Menas ampullae

Date: Fifth to seventh century
Location or Findspot (Modern-Day Country): Egypt
Medium: Terra-cotta
Description: These pilgrimage ampullae, a type of flask with handles used to carry substances from holy sites, are among many that were mass produced between the fifth and seventh centuries as souvenirs for pilgrims to the early Christian settlement of Abu Mina, west of Alexandria (Egypt). Visitors to this town and pilgrimage complex often focused on the shrine of St. Menas, said to be an Egyptian soldier executed in the late third or early fourth century after declaring himself a Christian. After his martyrdom, the saint acquired a reputation for miraculous healing. On the outside of the typical flask, St. Menas appears as an orant figure with his arms outstretched. On either side of him are kneeling camels. Pilgrims could purchase such flasks to take home a eulogia ("blessing"), usually water or oil that had come into contact with the holy shrine and was thought to become a miracle-working substance. The pilgrimage complex included incubation rooms for sick pilgrims, and the eulogiai could likewise have been used for healing purposes, sometimes for people who were not healthy enough to visit Abu Mina themselves.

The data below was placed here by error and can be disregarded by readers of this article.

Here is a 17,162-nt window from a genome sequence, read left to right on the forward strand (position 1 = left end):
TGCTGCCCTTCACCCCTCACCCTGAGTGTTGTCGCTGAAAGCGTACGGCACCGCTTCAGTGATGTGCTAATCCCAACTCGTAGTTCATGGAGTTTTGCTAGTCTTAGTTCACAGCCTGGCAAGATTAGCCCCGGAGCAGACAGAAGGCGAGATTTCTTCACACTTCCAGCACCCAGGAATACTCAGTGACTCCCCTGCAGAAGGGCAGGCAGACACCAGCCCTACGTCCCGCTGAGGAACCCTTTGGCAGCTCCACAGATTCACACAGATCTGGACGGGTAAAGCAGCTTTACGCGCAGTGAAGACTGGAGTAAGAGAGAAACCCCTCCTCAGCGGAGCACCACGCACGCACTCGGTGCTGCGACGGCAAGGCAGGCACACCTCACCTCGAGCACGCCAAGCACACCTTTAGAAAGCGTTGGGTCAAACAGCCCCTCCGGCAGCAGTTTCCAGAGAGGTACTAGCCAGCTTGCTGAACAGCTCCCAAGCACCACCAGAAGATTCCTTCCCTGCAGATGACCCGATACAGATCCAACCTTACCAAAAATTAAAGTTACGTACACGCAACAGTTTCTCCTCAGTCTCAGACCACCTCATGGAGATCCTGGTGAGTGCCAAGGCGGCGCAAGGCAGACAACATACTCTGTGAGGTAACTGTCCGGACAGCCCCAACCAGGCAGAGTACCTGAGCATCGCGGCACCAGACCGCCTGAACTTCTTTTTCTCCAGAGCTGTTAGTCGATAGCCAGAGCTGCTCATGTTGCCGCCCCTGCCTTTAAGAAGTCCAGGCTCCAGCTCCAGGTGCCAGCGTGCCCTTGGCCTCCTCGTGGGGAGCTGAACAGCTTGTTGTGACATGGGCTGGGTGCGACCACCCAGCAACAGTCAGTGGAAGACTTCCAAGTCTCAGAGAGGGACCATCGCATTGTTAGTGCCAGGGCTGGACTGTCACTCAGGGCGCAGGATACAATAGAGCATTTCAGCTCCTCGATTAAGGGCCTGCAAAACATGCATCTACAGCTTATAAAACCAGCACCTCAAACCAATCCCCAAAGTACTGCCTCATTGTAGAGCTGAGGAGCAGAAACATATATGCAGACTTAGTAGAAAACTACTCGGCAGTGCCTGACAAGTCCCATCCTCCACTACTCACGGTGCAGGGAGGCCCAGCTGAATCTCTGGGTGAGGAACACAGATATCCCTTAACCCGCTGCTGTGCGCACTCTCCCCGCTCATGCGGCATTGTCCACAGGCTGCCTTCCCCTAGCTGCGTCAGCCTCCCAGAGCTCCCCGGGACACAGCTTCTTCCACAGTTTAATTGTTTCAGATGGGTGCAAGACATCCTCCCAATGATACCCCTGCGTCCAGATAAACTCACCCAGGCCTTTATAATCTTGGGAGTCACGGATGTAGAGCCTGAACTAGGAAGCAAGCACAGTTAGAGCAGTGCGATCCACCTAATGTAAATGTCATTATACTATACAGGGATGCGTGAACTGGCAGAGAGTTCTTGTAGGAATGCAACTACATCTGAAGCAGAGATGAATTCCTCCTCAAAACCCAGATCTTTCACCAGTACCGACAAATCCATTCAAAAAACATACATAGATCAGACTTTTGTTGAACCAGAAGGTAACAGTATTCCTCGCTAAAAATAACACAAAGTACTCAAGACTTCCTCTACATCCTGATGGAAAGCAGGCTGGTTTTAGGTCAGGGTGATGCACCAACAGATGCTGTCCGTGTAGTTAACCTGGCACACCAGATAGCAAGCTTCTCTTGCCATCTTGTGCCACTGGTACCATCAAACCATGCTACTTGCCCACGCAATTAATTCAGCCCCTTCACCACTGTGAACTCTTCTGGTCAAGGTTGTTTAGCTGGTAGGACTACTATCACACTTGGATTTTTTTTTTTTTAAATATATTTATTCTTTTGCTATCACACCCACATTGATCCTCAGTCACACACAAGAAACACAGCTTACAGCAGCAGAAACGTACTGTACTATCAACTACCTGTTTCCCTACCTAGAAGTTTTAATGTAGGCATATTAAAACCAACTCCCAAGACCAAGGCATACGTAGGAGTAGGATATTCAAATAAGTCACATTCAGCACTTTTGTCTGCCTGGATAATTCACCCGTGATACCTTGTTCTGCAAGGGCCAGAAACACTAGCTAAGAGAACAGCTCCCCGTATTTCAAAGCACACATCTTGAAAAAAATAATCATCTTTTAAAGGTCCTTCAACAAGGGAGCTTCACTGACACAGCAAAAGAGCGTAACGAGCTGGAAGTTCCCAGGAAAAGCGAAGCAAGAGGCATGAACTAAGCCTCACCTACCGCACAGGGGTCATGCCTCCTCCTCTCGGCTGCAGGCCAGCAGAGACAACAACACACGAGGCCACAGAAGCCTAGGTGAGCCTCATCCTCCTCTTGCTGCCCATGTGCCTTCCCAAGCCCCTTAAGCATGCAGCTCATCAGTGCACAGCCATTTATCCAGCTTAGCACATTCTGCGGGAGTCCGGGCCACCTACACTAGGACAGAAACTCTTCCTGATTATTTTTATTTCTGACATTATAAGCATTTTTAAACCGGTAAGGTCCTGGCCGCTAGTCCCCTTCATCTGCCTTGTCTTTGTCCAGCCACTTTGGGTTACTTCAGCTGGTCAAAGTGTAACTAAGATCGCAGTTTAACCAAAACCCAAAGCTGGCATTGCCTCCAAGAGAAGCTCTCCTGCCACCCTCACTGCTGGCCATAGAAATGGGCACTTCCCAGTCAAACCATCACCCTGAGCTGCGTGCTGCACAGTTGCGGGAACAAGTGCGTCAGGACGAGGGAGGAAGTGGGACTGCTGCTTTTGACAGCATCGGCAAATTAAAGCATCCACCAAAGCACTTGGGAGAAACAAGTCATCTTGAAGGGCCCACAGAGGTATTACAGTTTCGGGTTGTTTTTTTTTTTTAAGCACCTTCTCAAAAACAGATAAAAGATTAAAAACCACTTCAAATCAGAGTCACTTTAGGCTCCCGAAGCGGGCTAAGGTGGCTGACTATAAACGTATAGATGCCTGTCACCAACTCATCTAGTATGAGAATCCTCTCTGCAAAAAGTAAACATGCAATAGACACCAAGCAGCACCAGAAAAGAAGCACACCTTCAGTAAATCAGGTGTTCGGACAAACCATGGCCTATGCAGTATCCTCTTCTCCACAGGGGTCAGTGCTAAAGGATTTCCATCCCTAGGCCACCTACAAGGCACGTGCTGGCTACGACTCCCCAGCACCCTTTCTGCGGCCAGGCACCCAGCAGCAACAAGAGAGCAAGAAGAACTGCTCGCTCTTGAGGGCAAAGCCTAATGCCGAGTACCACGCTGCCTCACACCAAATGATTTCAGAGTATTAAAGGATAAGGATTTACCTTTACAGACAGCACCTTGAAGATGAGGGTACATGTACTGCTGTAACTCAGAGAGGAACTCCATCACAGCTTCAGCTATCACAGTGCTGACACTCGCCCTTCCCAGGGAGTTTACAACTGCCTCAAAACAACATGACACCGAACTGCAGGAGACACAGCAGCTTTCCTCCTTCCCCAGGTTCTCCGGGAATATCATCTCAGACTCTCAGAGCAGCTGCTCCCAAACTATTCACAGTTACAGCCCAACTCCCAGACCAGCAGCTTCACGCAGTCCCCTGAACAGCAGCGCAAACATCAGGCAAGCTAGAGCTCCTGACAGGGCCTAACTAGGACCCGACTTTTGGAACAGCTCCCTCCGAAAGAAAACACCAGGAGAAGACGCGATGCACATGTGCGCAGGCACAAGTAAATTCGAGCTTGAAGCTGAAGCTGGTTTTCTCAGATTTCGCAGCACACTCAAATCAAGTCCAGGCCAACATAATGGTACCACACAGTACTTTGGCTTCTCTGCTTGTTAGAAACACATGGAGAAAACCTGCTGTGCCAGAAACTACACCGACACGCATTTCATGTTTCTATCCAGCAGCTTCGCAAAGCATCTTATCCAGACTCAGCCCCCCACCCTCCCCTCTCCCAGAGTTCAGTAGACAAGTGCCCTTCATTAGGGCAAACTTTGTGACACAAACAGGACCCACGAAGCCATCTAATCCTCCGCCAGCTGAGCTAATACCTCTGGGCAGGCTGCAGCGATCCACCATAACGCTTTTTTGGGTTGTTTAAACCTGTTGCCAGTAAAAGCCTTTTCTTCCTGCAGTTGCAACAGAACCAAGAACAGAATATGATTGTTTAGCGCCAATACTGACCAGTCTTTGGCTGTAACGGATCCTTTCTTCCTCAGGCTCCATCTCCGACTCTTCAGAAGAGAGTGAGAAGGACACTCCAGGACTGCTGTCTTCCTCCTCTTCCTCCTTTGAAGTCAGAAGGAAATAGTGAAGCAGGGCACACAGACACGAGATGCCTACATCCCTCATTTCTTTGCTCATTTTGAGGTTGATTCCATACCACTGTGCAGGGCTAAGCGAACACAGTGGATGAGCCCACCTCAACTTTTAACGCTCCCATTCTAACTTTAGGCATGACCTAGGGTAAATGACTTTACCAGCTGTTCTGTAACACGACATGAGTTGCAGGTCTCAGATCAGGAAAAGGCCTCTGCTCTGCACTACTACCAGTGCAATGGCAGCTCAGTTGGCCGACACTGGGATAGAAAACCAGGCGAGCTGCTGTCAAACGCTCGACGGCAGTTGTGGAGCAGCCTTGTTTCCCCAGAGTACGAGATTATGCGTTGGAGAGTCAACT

Relevant Textbook Chapter(s): 2
Image Credits: © Trustees of the British Museum; Cleveland Museum of Art

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Cleveland Museum of Art, Menas ampulla